Blog: Judges should not return to work as barristers



Jim O'Callaghan
Jim O’Callaghan

Barrister Jim O’Callaghan, also Fianna Fáil’s justice and equality spokesperson, writes on the High Court decision to allow ex-judge Barry White to return to practice as a barrister.

I wish Barry White well in recommencing his career as a barrister. He fought and won the case that challenged the prohibition of him returning to practice.

However, the principle he has established could give rise to concerns in other situations, and there are valid policy reasons why in the future the State should seek commitments from new judges that they will not return to private practice in their own or lower courts after retirement.

First, if judges know they can return to private practice after retirement there is nothing to stop them taking early retirement after a short number of years on the bench.

Part of the reason why judges see out their full term is that they know they do not have the option of going back into private practice.

As a result of the recent judgment that has changed. Judges will now be able to retire after five or 10 years on the bench in the knowledge that they can re-enter private practice in the courts where they sat.

Consequently, people may now opt to become judges not because they want to commit themselves to a full career on the bench but because they wish to improve their employability or earning capacity as a lawyer.

Certain lawyers may now calculate that their careers as lawyers will be advanced by spending five years on the bench, in an area where their ambition lies, in the knowledge that their chances of securing work in private practice will be improved after a short number of years as a judge.

This would have a very damaging impact on the judiciary as it would facilitate short-term appointments to the bench as a means of improving employability and earning capacity in private practice.

Second, judges returning to practice in the courts where they judged will be addressing new judges on points of law which they had previously decided. The advantage they have is that in referring to their previous judgments they will be able to argue, as authors of those judgements, that the findings are distinguishable in such a way that would benefit the client whom they now represent. That is unfair to the requirement that all litigants should be seen to be heard in court on a level playing field.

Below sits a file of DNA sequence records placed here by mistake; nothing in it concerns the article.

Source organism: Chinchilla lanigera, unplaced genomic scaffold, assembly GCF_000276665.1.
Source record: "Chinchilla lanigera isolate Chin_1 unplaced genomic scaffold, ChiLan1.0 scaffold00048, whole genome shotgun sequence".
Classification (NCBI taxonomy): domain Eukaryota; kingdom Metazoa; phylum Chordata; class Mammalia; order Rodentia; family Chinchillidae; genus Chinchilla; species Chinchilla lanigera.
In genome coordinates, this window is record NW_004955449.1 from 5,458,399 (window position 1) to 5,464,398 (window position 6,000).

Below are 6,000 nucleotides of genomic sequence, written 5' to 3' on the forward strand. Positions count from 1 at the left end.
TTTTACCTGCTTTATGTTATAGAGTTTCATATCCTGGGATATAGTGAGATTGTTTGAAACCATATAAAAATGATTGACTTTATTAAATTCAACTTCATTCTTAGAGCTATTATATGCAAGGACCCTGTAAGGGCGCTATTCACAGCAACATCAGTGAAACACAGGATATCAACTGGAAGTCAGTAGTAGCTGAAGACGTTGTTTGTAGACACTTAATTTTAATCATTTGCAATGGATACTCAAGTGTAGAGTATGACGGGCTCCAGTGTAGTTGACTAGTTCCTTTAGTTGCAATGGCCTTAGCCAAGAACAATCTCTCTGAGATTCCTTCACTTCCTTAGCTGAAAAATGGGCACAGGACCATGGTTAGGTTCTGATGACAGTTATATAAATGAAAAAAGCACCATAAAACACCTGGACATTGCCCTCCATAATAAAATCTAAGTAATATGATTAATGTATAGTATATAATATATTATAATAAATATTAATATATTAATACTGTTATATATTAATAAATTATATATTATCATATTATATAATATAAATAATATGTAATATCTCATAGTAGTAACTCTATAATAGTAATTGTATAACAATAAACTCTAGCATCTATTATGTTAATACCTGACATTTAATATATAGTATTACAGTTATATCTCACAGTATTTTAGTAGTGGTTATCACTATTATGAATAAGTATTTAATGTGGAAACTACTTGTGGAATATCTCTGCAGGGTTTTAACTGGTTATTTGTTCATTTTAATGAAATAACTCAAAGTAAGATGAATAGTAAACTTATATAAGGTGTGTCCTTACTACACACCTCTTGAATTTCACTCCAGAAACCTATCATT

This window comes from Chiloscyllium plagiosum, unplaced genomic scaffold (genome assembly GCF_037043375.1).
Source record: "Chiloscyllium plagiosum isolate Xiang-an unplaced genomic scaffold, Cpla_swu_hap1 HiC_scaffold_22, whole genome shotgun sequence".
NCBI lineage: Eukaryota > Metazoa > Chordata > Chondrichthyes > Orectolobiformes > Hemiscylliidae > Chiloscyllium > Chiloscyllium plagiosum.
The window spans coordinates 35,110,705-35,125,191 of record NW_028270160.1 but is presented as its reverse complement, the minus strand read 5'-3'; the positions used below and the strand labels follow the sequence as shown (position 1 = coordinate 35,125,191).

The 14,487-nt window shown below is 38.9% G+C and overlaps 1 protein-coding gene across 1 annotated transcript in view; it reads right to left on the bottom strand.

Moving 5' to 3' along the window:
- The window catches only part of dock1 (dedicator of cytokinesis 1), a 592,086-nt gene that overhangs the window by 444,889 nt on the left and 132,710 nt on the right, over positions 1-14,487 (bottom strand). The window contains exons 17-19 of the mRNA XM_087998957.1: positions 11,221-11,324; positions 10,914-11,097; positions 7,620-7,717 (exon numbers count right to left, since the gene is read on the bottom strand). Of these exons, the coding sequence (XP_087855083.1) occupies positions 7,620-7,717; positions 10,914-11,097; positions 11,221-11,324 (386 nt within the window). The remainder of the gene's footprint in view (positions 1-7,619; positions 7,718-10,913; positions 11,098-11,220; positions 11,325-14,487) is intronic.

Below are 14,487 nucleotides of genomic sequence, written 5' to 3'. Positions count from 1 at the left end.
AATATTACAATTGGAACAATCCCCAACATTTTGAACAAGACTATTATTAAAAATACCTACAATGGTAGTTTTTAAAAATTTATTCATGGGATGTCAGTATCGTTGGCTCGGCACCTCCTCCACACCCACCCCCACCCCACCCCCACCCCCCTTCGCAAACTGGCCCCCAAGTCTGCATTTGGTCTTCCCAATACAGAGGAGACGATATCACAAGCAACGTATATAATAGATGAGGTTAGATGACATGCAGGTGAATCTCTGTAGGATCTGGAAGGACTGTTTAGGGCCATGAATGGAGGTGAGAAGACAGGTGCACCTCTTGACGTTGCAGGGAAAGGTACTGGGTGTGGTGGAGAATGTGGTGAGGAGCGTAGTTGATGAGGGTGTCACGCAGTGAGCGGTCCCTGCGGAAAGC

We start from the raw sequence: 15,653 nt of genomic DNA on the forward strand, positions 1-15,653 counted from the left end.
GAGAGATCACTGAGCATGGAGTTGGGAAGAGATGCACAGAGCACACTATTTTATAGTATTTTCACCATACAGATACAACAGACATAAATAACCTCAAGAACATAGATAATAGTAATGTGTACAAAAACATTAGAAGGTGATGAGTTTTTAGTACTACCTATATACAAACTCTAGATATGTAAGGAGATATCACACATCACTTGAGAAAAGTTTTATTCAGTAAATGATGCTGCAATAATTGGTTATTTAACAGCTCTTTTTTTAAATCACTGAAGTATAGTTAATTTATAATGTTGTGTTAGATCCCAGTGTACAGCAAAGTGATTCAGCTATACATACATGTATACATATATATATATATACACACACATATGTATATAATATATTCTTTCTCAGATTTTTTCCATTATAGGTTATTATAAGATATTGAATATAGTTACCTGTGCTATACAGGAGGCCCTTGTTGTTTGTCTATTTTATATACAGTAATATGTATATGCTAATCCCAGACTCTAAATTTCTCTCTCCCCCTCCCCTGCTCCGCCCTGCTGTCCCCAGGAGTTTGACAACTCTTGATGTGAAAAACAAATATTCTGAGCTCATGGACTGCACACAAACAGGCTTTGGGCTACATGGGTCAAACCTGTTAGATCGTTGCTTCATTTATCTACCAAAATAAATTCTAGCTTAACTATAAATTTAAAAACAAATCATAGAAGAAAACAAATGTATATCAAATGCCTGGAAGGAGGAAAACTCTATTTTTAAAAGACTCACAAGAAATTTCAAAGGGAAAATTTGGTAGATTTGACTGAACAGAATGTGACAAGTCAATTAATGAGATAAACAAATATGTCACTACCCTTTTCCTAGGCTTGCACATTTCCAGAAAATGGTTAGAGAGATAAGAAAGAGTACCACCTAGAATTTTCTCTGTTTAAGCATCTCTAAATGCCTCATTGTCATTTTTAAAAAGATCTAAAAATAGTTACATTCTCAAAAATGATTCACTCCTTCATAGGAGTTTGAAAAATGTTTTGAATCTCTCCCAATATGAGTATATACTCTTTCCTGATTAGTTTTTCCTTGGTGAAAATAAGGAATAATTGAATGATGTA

Third, if judges plan to return to practice early they will need to start their career planning while in their final years on the bench. Such judges may wish to curry favour with clients or solicitors for whom they would hope to work after their retirement as judges. If judges have one eye on their return to private practice this may impinge upon, or be seen to impinge upon, how they decide cases and treat certain solicitors or clients for whom they are hopeful of working on their return to practice.

Fourth, at present judges do not hear cases in which they were in any way involved as a practising lawyer. Will such a similar prohibition exist for former judges who return to practice and who are asked to become lawyers in cases in which they have decided some preliminary applications?

How would a litigant on the other side feel if he saw a judge who had decided some of the preliminary points in that case against him now turn up as one of the lawyers on the opposing side? The perception of judicial impartiality would be seriously corroded by such a development.

Consequently, there are dangers in judges returning to private practice in courts where they sat. Since people are now very active and alert in their 70s it may be worthwhile looking again at the retirement age of superior court judges so that they could remain as judges beyond the age of 70. Previously it was 72.

Fianna Fáil will be introducing a Judicial Appointments Commission Bill in the autumn. One of the issues that will be considered for inclusion is whether the State should seek a commitment from applicants for judicial office that they will not return to private practice in the court where they operated or lower courts after they retire.

Such a change will have no impact on Barry White and other judges currently appointed but it would mean that new applicants would have to agree that, should they succeed in their application, they cannot return to practice in the court where they were judges.

  • Jim O’Callaghan TD is Fianna Fáil’s justice spokesperson. This piece was originally published in The Irish Times.